100 Deadliest Days Kicks Off
Memorial Day (May 28) begins the “100 Deadliest Days” for teen drivers, the period when teen crash deaths historically climb. During this time, the average number of deaths from car crashes involving teen drivers, ages 16-19, increases by 16 percent per day compared to other days of the year.
There were 53,392 crashes involving teens (ages 15-19) in North Carolina in 2017 resulting in 88 fatalities and 12,869 injuries, according to the NCDOT. 21.2% of all teen-related crashes were a direct result of distracted driving, and 18.9% were a result of lane departure.
The AAA Foundation for Traffic Safety’s latest study, Rates of Motor Vehicle Crashes, Injuries, and Deaths in Relation to Driver Age, analyzes crash rates per mile driven for all drivers and found that for every mile on the road, drivers ages 16-17 years old are:
- 3.9 times as likely as drivers 18 and older to be involved in a crash
- 2.6 times as likely as drivers 18 and older to be involved in a fatal crash
- 4.5 times as likely as drivers 30-59 to be involved in a crash
- 3.2 times as likely as drivers 30-59 to be involved in a fatal crash
Fatal teen crashes are on the rise. The number of teen drivers involved in fatal crashes increased more than 10 percent from the previous year, according to the National Highway Traffic Safety Administration’s (NHTSA) 2015 crash data, the latest data available. To reverse this alarming trend, AAA urges parents to help reduce the number of deadly crashes on the road by getting more involved and talking to their teens about the dangers of risky behavior behind the wheel.
“Parents are the front line of defense for keeping our roads safer this summer,” said Tiffany Wright, President of AAA Carolinas Foundation for Traffic Safety. “It all starts with educating teens about safety on the road and modeling good behavior, like staying off the phone and buckling your seat belt.”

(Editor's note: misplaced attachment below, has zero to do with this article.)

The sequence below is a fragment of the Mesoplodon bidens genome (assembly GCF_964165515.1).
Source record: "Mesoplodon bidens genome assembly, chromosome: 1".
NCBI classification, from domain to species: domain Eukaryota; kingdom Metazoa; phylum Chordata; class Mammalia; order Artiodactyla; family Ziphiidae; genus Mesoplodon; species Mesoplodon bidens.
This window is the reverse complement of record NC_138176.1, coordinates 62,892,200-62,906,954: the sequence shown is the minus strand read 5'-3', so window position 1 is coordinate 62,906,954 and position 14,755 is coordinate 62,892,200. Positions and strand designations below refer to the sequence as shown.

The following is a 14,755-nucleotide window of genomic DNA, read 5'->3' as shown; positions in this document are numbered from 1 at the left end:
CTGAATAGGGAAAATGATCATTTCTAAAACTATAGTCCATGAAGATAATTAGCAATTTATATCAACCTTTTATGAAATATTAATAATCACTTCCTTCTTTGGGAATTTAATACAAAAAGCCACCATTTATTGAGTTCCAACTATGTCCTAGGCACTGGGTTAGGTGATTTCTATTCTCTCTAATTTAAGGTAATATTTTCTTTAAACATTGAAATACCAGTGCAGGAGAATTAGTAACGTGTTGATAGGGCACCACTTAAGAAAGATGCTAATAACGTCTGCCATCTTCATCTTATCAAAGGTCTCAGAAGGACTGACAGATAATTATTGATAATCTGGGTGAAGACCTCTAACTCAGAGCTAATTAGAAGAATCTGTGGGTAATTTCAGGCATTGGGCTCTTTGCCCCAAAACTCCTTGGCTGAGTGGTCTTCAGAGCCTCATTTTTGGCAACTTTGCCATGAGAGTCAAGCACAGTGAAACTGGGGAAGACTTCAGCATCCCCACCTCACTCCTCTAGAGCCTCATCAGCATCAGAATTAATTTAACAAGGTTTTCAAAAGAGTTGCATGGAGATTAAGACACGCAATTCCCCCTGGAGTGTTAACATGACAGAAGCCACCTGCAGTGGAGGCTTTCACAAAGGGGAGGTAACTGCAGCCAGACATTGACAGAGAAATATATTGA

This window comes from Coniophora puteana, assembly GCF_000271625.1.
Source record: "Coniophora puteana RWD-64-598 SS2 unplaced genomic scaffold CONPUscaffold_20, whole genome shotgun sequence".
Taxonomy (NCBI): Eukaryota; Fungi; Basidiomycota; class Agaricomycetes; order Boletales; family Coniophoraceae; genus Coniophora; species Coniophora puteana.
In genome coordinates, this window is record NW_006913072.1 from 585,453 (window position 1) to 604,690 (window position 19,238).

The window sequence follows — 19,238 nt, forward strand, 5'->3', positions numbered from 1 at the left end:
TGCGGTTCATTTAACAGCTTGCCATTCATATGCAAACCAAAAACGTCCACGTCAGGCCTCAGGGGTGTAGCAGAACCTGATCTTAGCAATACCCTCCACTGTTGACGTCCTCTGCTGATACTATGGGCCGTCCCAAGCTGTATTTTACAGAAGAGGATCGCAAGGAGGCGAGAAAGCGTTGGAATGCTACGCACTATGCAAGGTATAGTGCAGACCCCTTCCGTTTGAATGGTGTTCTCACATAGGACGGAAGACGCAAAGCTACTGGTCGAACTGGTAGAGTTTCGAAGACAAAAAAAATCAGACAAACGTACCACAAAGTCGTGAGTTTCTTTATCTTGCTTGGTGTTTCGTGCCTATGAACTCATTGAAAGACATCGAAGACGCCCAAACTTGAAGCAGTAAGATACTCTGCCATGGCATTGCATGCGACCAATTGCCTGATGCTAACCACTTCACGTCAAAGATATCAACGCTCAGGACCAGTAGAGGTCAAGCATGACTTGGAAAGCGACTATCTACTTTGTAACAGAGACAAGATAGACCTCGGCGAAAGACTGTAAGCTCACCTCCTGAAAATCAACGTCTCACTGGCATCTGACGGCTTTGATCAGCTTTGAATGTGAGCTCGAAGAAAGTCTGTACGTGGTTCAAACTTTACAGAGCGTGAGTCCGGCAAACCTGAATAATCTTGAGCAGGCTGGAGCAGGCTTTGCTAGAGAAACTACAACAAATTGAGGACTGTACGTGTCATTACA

Three factors that commonly result in deadly crashes for teen drivers are:
- Distraction: Distraction plays a role in nearly six out of 10 teen crashes, four times as many as official estimates based on police reports. The top distractions for teens include talking to other passengers in the vehicle and interacting with a smart phone.
- Not Buckling Up: In 2015, the latest data available, 60 percent of teen drivers killed in a crash were not wearing a safety belt. Teens who buckle up significantly reduce their risk of dying or being seriously injured in a crash.
- Speeding: Speeding is a factor in nearly 30 percent of fatal crashes involving teen drivers. A recent AAA survey of driving instructors found that speeding is one of the top three mistakes teens make when learning to drive.
To keep roads safer this summer, AAA encourages parents to:
- Have conversations with their teens early and often about distraction and speeding.
- Teach by example and minimize risky behavior when driving.
- Make a parent-teen driving agreement that sets family rules for teen drivers.
There are many schools designed to educate teens on more in-depth driving techniques. One that is also highlighted in this newsletter is B.R.A.K.E.S, a AAA Approved Driving School and a charity organization that offers free, hands-on advanced driver training for teens that includes rigorous training through real-life obstacles such as wet/icy road conditions or adjusting the wheel if the tire runs off the highway.